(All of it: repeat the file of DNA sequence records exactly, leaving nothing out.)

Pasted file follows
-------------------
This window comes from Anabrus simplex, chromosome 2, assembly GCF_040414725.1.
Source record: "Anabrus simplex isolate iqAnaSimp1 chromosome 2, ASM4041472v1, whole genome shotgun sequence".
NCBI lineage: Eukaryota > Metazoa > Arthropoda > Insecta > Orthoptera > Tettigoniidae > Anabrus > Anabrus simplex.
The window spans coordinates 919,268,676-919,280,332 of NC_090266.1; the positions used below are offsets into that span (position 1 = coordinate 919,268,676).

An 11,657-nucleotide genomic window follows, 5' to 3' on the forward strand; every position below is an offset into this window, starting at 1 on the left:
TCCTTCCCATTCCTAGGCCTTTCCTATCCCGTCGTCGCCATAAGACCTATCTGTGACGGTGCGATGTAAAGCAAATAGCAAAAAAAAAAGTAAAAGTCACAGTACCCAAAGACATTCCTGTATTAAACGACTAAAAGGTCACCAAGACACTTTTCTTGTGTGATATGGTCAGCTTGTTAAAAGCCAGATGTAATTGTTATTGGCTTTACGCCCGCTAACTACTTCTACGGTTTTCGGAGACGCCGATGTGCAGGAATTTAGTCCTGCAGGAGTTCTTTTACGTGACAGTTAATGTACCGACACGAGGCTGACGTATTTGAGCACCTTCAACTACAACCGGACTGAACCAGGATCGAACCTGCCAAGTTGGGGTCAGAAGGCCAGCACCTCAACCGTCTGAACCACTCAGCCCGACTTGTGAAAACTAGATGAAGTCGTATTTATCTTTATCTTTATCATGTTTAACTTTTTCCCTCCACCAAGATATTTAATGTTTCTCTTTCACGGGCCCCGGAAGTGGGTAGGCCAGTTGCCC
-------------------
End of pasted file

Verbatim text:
This window comes from Anabrus simplex, chromosome 2, assembly GCF_040414725.1.
Source record: "Anabrus simplex isolate iqAnaSimp1 chromosome 2, ASM4041472v1, whole genome shotgun sequence".
NCBI lineage: Eukaryota > Metazoa > Arthropoda > Insecta > Orthoptera > Tettigoniidae > Anabrus > Anabrus simplex.
The window spans coordinates 919,268,676-919,280,332 of NC_090266.1; the positions used below are offsets into that span (position 1 = coordinate 919,268,676).

An 11,657-nucleotide genomic window follows, 5' to 3' on the forward strand; every position below is an offset into this window, starting at 1 on the left:
TCCTTCCCATTCCTAGGCCTTTCCTATCCCGTCGTCGCCATAAGACCTATCTGTGACGGTGCGATGTAAAGCAAATAGCAAAAAAAAAAGTAAAAGTCACAGTACCCAAAGACATTCCTGTATTAAACGACTAAAAGGTCACCAAGACACTTTTCTTGTGTGATATGGTCAGCTTGTTAAAAGCCAGATGTAATTGTTATTGGCTTTACGCCCGCTAACTACTTCTACGGTTTTCGGAGACGCCGATGTGCAGGAATTTAGTCCTGCAGGAGTTCTTTTACGTGACAGTTAATGTACCGACACGAGGCTGACGTATTTGAGCACCTTCAACTACAACCGGACTGAACCAGGATCGAACCTGCCAAGTTGGGGTCAGAAGGCCAGCACCTCAACCGTCTGAACCACTCAGCCCGACTTGTGAAAACTAGATGAAGTCGTATTTATCTTTATCTTTATCATGTTTAACTTTTTCCCTCCACCAAGATATTTAATGTTTCTCTTTCACGGGCCCCGGAAGTGGGTAGGCCAGTTGCCC